Last week I wrote a post that discussed my personal experience of how my anxiety affects my autoimmune disease. News Ltd asked to share (an extended version) on their site, too.

I have written about autoimmune disease – as well as my anxiety – regularly for four years. I write such posts with a lot of care, and mindfulness, and from a place of vulnerability. I’m aware of the vulnerable position others with the same disease are in, because I’m usually in that exact position when I write the posts.

Screen Shot 2014-11-24 at 1.17.46 PM
via This Wild Idea

I write when I feel stuff. I write autoimmune posts when I’m in pain.

I try very hard to not engage in online nastiness nor arguments where the protagonist and/or line is one I don’t respect. I write about this often, too.

But I do feel an obligation to make things clear to readers here on this blog who’ve become confused – or are hurt and defensive – from online blowouts that implicate me.

There was one such blowout over the weekend, which I will now respond to with care and vulnerability.

1. I do not claim to know why (all) women get sick. I was accused of this over the weekend by one blogger writing on Mamamia.com. I posed the question (in my headline): Could female self-hatred be the real cause of autoimmune disease?  I then wrote about my personal experience with this phenomenon.

2. I did not speak out on all illness. My post was about autoimmune disease very specifically. I refer to my take on the theory espoused in the very clear context of Hashimotos, the disease I suffer from.

3. It’s always good to read the original post. I invite anyone inclined to opine on this subject to please read what I actually wrote.

4. News Ltd erroneously went with the headline “Is self-hatred making us sick?”. This was not my headline. This morning I requested it be amended and the team at News very kindly are doing so.

5. Please be aware the mind-body connection with autoimmune is already well-established. It’s not woo-woo speak. Please feel free to do some background reading here and here.

6. Please also be aware that science can’t pinpoint a “cause” for many autoimmune diseases. Anyone with such a disease knows how frustrating and depressing this reality can be. And so all kinds of factors need to be explored. I do this regularly and by way of a wide and open discussion with readers here on this blog. I invite feedback and ideas and sharing. I share other experts’ ideas and theories. All of this assists with my own healing, and that of others. Knowing you’re no Robinson Crusoe is quite the salve. (Check out some of these posts  here and here.) My post last week is part of this ongoing series of inquiry.

7. Context is king…  and it’s always good to read the original post.

8. Self-love does not cure autoimmune disease. I don’t believe in cures. Ergo, throughout my post I put mention of “cures” in “inverted-so-called-tongue-in-cheek-knowing-commas”.  Management and modulation is key to staying sane and (as) well (as you can) with AI. In the post I refer to self-love being a way to heal not cure the damn disease.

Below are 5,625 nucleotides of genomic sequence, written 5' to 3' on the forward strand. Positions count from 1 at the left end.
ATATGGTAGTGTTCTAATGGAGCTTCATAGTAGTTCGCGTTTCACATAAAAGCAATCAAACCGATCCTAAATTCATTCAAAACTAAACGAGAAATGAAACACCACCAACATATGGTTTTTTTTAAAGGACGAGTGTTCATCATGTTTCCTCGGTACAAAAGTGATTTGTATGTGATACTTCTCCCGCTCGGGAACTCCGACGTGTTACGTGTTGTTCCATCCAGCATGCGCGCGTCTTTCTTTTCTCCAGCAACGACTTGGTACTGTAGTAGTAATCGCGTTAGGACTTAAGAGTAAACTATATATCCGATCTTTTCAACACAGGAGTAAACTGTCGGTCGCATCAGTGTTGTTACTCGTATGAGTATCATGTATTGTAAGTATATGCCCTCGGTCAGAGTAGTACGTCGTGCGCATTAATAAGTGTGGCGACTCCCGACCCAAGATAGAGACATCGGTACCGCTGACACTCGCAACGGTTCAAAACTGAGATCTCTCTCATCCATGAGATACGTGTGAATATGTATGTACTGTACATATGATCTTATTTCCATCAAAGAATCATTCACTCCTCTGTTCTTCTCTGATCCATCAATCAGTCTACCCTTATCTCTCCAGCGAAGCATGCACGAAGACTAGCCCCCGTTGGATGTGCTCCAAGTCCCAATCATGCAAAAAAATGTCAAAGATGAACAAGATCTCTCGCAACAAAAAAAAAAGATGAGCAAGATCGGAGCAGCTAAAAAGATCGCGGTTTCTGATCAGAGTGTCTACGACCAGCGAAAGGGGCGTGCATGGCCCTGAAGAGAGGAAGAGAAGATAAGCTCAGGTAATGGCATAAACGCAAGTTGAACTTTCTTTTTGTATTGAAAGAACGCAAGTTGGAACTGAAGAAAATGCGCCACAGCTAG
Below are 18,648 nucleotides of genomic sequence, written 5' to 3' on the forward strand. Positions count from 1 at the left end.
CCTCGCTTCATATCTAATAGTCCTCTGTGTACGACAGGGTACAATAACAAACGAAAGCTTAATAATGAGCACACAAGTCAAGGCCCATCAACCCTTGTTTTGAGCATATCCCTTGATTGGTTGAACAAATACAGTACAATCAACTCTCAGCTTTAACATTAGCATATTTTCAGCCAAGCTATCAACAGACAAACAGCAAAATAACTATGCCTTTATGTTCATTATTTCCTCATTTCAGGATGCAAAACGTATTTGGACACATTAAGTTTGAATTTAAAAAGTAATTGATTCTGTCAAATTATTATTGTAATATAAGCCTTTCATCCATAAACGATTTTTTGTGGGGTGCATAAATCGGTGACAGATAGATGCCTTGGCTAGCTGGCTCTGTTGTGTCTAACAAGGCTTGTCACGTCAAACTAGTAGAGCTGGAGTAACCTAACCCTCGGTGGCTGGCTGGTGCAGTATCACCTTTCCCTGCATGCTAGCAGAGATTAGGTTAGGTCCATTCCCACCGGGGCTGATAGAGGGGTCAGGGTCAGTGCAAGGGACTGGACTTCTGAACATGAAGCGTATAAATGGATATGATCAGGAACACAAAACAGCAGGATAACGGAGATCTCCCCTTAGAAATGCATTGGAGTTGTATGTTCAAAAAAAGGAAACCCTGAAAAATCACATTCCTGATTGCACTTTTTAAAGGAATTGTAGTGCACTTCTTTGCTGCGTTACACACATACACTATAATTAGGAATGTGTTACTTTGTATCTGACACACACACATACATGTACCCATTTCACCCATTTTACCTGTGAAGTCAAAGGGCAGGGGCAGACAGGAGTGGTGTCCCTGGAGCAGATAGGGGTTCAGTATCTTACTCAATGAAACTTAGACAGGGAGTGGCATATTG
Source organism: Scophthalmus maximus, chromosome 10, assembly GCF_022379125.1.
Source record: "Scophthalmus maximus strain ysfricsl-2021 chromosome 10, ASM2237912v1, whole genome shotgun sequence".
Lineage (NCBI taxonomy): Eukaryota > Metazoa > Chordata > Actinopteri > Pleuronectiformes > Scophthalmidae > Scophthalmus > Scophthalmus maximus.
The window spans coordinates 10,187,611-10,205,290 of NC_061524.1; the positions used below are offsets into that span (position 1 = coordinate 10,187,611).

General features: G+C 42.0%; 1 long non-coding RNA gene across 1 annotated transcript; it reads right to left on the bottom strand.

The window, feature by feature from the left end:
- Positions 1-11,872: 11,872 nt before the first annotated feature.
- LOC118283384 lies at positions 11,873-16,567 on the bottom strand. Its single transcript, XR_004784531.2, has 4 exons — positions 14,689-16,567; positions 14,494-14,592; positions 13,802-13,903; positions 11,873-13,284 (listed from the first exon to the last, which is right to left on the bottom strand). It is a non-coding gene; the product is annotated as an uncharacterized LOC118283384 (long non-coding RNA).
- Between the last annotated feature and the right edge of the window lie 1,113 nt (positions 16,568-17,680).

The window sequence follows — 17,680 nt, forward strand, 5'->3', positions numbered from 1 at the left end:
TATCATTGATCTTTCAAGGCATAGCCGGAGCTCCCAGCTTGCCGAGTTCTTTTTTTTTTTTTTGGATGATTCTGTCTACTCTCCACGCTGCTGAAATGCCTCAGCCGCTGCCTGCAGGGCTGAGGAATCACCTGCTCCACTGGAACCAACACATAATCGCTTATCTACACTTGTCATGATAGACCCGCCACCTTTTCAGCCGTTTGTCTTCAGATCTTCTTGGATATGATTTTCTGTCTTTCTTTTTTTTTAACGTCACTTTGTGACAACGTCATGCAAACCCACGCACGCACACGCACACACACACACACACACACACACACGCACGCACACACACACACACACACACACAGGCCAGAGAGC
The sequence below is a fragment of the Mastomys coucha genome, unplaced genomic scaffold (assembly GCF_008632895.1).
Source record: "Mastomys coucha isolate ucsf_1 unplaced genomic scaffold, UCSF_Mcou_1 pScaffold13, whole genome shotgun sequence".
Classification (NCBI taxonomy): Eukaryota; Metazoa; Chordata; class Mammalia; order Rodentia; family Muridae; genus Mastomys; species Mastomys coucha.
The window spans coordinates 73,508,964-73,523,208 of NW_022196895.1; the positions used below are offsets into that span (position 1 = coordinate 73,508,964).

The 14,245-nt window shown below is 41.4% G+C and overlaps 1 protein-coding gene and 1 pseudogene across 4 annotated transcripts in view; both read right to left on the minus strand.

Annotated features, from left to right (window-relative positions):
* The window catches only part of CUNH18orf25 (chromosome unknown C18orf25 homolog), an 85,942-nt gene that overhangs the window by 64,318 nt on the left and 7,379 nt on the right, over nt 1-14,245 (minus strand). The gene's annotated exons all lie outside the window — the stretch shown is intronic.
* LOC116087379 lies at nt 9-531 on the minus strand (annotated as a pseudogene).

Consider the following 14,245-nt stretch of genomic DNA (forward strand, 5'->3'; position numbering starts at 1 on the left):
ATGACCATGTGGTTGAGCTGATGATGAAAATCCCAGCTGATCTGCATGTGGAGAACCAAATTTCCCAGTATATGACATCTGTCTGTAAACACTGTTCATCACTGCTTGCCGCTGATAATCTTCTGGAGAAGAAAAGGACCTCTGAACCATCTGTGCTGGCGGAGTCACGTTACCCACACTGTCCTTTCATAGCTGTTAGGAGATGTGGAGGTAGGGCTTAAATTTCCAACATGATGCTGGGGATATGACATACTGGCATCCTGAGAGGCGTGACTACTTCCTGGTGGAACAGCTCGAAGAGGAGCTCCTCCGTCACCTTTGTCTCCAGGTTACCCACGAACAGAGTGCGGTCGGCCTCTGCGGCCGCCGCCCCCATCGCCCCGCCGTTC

9. Did I mention context is king and that it’s really good to read the original post? Hey, knock yourself out and read my backlog of AI posts.

10. Genetics is also a “cause” of my autoimmune disease.  I say as such in most of my AI posts and, indeed, in the News Ltd post. I can’t speak for others…that’s the thing about AI, it’s different for everyone.

11. I have also previously discussed the role of environment, gluten, cosmetic toxins and sugar. I refer to there being a clusterf*ck of factors that can contribute to AI.

12. Pointing out a mind-body connection is not the same as saying something is all in the head. It might be fun and easy to plant such an idea. But simple reasoning can’t sustain it. On a personal note – I really am personally hurt that I’d be accused of something so odious after writing about mental illness and anxiety for so long. I don’t make a song and dance of my utterances, but I expect them to be considered and respected before I’m e-shredded.

13. I’m insulted and frustrated that harmful reasoning has been applied to my writing and to such a personal subject. And that such “reasoning” has led people to become upset.

14.  Please note: Prior to Sunday, my post garnered wholly positive, grateful feedback. People had read the article. It resonated. I also got a lot of direct feedback from other journalists, some wanting to republish the piece as they’d seen the positive response.

15.  Mean, harmful reasoning spawns mean unreasonableness. I avoid this in all aspects of my life. I don’t respect it. I ignore it mostly. And I think it’s incredibly irresponsible and base for journalists and writers to fuel it in humanity. This is not what we need right now.

16. I don’t write these very vulnerable autoimmune posts as click-bait. I don’t troll. I’m deeply committed to this. 

17.  I’m insulted and upset my careful, mindful sharing about my disease has been likened to Mark Latham’s recent attack on mothers with depression.  Although, that said, I really can’t see the reasoned parallel.

18.  Some responsibility is required when dealing with topics such as anxiety and illnesses affected by stress. I say this is an experienced, trained journalist, not as someone who suffers chronically with anxiety and Hashimotos. Flaring up issues unnecessarily, erroneously and/or carelessly when it involves someone who suffers either a mental or a stress-related illness is unethical and irresponsible. I will speak personally on this, too. I spent the weekend managing the e-blowout as best I could. It all took its toll. Thankfully I’ve been exploring this topic for so long that I do have considerable resiliency these days.

19.  As I also quoted last week, “Resiliency always resides in the richest soil”.